A property on its own is never evaluated for checking an expression. It must be used within a verification statement for this to occur. A verification statement states the verification function to be performed on the property.

The statement can be one of the following:
1)assert to specify the property as a checker to ensure that the property holds for the design
2)assume to specify the property as an assumption for the environment
3)cover to monitor the property evaluation for coverage

A concurrent assertion statement can be specified in any of the following:
1) An always block or initial block as a statement, wherever these blocks can appear
2) A module
3) An interface
4) A program


The assert statement is used to enforce a property as a checker. When the property for the assert statement is evaluated to be true, the pass statements of the action block are executed. Otherwise, the fail statements of the action_block are executed.

a1_assertion:assert property ( @(posedge clk) req inside {0, 1} ) ;
property proto_assertion ;
@(posedge clk) req |-> req[*1:$] ##0 ack;


The environment must be constrained so that the properties that are assumed shall hold. Like an assert property, an assumed property must be checked and reported if it fails to hold. There is no requirement on the tools to report successes of the assumed properties.

a1:assume property ( @(posedge clk) req dist {0:=40, 1:=60} ) ;
property proto ;
@(posedge clk) req |-> req[*1:$] ##0 ack;

Cover Statement:

To monitor sequences and other behavioral aspects of the design for coverage, the same syntax is used with the cover statement. The tools can gather information about the evaluation and report the results at the end of simulation. When the property for the cover statement is successful, the pass statements can specify a coverage function, such as monitoring all paths for a sequence. The pass statement shall not include any concurrent assert, assume, or cover statement.

Coverage results are divided into two categories: coverage for properties and coverage for sequences.

Coverage for sequences:
Number of attempts
Number of matches
Multiple matches per attempt are all counted

Coverage for properties:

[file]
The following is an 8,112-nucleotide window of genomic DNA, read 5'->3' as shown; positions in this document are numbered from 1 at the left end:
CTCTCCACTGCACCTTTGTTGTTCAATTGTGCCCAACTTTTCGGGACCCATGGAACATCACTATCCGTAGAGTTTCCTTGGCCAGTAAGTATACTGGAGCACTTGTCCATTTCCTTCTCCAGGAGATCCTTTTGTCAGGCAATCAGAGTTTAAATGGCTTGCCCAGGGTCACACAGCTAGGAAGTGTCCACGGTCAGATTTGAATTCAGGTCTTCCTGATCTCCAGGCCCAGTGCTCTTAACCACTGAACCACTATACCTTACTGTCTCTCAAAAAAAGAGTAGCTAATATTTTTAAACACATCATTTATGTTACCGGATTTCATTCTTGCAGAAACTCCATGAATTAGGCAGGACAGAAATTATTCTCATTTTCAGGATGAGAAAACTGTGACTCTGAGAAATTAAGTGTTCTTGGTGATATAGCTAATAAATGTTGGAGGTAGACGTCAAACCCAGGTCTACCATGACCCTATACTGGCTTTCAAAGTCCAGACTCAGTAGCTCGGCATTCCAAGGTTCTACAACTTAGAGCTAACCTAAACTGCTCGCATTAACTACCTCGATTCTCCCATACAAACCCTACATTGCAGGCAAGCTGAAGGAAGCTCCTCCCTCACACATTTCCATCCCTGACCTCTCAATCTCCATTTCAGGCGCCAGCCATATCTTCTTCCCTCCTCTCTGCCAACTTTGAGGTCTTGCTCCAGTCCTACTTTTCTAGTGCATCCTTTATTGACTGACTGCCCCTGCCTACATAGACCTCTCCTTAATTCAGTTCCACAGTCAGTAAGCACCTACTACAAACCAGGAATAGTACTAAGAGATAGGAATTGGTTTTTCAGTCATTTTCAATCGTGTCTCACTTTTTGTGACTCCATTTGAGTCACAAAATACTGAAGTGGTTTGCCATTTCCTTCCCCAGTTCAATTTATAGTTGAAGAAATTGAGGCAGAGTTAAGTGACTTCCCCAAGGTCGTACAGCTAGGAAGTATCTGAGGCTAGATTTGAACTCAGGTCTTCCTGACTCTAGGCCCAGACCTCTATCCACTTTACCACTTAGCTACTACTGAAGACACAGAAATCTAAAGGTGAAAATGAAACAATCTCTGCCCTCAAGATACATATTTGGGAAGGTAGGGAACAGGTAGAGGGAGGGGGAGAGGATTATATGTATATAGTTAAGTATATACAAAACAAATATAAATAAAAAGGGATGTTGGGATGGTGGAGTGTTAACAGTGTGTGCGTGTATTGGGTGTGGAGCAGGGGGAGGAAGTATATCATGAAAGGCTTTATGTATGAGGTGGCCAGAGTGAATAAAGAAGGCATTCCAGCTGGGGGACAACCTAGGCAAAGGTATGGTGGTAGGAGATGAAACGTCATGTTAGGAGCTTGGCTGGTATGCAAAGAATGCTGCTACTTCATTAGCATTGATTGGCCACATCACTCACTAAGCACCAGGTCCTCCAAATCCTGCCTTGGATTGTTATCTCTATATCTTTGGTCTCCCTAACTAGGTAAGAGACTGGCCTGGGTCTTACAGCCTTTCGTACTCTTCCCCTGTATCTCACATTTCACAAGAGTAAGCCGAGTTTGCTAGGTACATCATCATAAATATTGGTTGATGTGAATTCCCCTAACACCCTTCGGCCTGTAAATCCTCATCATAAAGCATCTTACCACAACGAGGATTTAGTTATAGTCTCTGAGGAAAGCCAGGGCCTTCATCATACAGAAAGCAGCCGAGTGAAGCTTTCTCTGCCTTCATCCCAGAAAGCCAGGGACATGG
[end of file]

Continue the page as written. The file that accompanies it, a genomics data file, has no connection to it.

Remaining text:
Number of attempts
Number of passes
Number of vacuous passes
Number of failures

Expect Statement:

The expect statement is a procedural blocking statement that allows waiting on a property evaluation. The syntax of the expect statement accepts a named property or a property declaration. The expect statement accepts the same syntax used to assert a property. An expect statement causes the executing process to block until the given property succeeds or fails. The statement following the expect is scheduled to execute after processing the Observe region in which the property completes its evaluation. When the property succeeds or fails, the process unblocks, and the property stops being evaluated

program tst;
initial begin
# 200ms;
expect( @(posedge clk) a ##1 b ##1 c ) else $error( "expect failed" );
ABC: ...


To facilitate verification separate from design, it is possible to specify properties and bind them to specific modules or instances. The following are some goals of providing this feature:
It allows verification engineers to verify with minimum changes to the design code and files.
It allows a convenient mechanism to attach verification intellectual Protocol (VIP) to a module or an instance.
No semantic changes to the assertions are introduced due to this feature. It is equivalent to writing properties external to a module, using hierarchical path names.

The bind directive can be specified in any of the following:
A module
An interface
A compilation-unit scope

Event Simulation
Assertion Types
Assertion System Tasks
Concurrent Assertion Layers
Verification Directive

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